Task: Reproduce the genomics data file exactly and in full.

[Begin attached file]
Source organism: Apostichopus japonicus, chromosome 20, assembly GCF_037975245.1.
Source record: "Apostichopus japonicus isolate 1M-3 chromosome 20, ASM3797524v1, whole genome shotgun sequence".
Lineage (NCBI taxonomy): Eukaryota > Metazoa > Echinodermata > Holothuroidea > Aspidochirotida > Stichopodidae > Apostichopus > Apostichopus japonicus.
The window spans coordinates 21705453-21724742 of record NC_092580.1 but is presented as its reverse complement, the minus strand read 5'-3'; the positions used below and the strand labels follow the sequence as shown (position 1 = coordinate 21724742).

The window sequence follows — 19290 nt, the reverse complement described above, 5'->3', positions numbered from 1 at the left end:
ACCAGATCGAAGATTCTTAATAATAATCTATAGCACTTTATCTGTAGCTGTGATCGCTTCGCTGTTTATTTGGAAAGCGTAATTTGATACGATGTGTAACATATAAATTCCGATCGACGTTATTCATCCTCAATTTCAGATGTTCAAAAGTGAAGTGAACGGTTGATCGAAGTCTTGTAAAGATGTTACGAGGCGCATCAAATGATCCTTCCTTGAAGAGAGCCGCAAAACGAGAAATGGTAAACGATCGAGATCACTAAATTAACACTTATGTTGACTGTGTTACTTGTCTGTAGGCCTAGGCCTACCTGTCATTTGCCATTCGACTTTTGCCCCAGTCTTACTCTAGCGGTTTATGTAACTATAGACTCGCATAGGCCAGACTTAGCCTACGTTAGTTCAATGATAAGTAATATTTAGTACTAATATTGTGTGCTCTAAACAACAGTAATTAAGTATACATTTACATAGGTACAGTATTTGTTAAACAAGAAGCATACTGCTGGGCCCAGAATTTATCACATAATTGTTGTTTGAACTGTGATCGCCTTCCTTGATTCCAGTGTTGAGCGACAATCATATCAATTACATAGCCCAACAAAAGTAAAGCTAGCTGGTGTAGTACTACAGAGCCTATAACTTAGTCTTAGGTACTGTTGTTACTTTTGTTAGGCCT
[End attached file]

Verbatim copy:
Source organism: Apostichopus japonicus, chromosome 20, assembly GCF_037975245.1.
Source record: "Apostichopus japonicus isolate 1M-3 chromosome 20, ASM3797524v1, whole genome shotgun sequence".
Lineage (NCBI taxonomy): Eukaryota > Metazoa > Echinodermata > Holothuroidea > Aspidochirotida > Stichopodidae > Apostichopus > Apostichopus japonicus.
The window spans coordinates 21705453-21724742 of record NC_092580.1 but is presented as its reverse complement, the minus strand read 5'-3'; the positions used below and the strand labels follow the sequence as shown (position 1 = coordinate 21724742).

The window sequence follows — 19290 nt, the reverse complement described above, 5'->3', positions numbered from 1 at the left end:
ACCAGATCGAAGATTCTTAATAATAATCTATAGCACTTTATCTGTAGCTGTGATCGCTTCGCTGTTTATTTGGAAAGCGTAATTTGATACGATGTGTAACATATAAATTCCGATCGACGTTATTCATCCTCAATTTCAGATGTTCAAAAGTGAAGTGAACGGTTGATCGAAGTCTTGTAAAGATGTTACGAGGCGCATCAAATGATCCTTCCTTGAAGAGAGCCGCAAAACGAGAAATGGTAAACGATCGAGATCACTAAATTAACACTTATGTTGACTGTGTTACTTGTCTGTAGGCCTAGGCCTACCTGTCATTTGCCATTCGACTTTTGCCCCAGTCTTACTCTAGCGGTTTATGTAACTATAGACTCGCATAGGCCAGACTTAGCCTACGTTAGTTCAATGATAAGTAATATTTAGTACTAATATTGTGTGCTCTAAACAACAGTAATTAAGTATACATTTACATAGGTACAGTATTTGTTAAACAAGAAGCATACTGCTGGGCCCAGAATTTATCACATAATTGTTGTTTGAACTGTGATCGCCTTCCTTGATTCCAGTGTTGAGCGACAATCATATCAATTACATAGCCCAACAAAAGTAAAGCTAGCTGGTGTAGTACTACAGAGCCTATAACTTAGTCTTAGGTACTGTTGTTACTTTTGTTAGGCCT